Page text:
Saturday is the big day on any convention, and we kicked it off with a visit from Andres who swung by and took us to have breakfast at The Coffee Company which was jam-packed but worth the wait.

After that the usual blur of panels took, chatting, and costume gawking took us to the afternoon where we managed to squeeze in a quick recording for the Geek Girl Crafts Podcast up in the room before heading down to Latitude 33 for our first hotel dinner of the weekend. We joined Jade, Erik, Jean, and Chris and there was a lot of Star Wars geekery, primarily between John and Jade. Like, a LOT. We were seated near the entrance so got to say hi to various folks as they came in, reminding me a bit of the good old days at the Coffee Garden.

Saturday’s centerpiece is of course the Masquerade. This was the first year no one I knew was participating, but it was still an enjoyable show with Tony Lee as MC. I may be mistaken but it seemed like there were also fewer Master division entries than usual. But there was definitely some good stuff up there all the same. And like at most conventions there was a halftime show while the judges, including Jude Hudson herself, went off to deliberate.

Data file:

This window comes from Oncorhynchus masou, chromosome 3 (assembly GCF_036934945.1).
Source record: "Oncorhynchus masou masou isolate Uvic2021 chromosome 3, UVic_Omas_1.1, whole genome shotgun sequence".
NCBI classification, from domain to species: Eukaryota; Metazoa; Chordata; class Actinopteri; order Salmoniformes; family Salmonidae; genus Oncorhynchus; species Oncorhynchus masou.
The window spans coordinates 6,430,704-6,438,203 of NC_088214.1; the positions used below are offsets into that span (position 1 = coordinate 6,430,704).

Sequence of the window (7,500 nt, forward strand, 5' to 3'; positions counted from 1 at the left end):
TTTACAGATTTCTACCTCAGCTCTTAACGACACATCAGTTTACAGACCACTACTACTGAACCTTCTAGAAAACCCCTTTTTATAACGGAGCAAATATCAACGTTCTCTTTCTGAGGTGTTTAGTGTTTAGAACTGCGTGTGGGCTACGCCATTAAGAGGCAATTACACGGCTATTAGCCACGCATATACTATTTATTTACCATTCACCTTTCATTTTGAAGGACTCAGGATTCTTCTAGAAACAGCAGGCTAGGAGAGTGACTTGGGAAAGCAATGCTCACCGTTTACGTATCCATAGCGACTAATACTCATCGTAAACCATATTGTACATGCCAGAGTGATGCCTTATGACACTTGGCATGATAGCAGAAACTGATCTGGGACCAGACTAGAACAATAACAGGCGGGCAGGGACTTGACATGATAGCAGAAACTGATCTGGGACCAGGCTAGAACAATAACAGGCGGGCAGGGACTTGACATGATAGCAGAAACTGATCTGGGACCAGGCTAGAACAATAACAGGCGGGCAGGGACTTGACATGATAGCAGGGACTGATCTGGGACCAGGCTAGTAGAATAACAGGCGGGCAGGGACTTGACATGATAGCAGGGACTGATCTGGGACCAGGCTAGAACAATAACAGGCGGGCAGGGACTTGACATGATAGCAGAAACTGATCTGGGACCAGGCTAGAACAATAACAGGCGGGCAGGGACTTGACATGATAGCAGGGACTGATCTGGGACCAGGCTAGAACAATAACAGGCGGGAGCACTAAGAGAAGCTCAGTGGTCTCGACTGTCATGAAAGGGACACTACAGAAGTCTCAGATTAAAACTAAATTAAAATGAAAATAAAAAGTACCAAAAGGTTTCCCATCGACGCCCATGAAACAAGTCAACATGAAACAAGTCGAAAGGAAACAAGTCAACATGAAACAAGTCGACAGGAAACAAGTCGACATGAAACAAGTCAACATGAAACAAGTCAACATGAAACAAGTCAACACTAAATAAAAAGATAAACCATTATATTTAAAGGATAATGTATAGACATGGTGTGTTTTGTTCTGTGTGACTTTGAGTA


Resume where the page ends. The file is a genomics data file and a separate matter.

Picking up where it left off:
Normally the halftime is some sort of gameshow, but this time was a bit of a surprise as we got a band instead, called Awesome City Limits. Its no secret that I love it when conventions expand their usual repertoire, especially in regards to live geeky music which has experienced such an explosion of variety and talent in the last decade. And this band was pretty great so I was quite a happy camper.

The judges came back with their decisions, most of which I agreed with entirely, and then it was off to get some alcohol in my system in order to be ready for the Night of the Living Dead Discotheque. I had been excited to experience the DJ skills of Paul Condon, who was in charge two years ago and had been listed initially in the schedule, but Shawn Crosby did a fine job in his stead and I got a lot of dancing in. Once that wrapped (sadly early) there was a certain amount of running around culminating in the lobby, of course, where some people where running this all-night ribbon contest that was strange and confusing to my poor drunk and tired brain but all the same very entertaining.

There were no interesting early panels on Sunday thank goodness so we staggered off to Denny’s and generally had a chill day of watching one panel after another in the main room, partly because they were the most interesting ones and partly because of inertia. Then it was time for closing ceremonies, sad but always a bit of a love-fest. We left before next year’s preview in order to have dinner with Leigh Ann and Leo at a joint Italian and Persian place nearby. It isn’t fusion, but rather has the two cuisines separately. We chose the Persian and had some really amazing dishes including a pomegranate based one, fesenjan I think.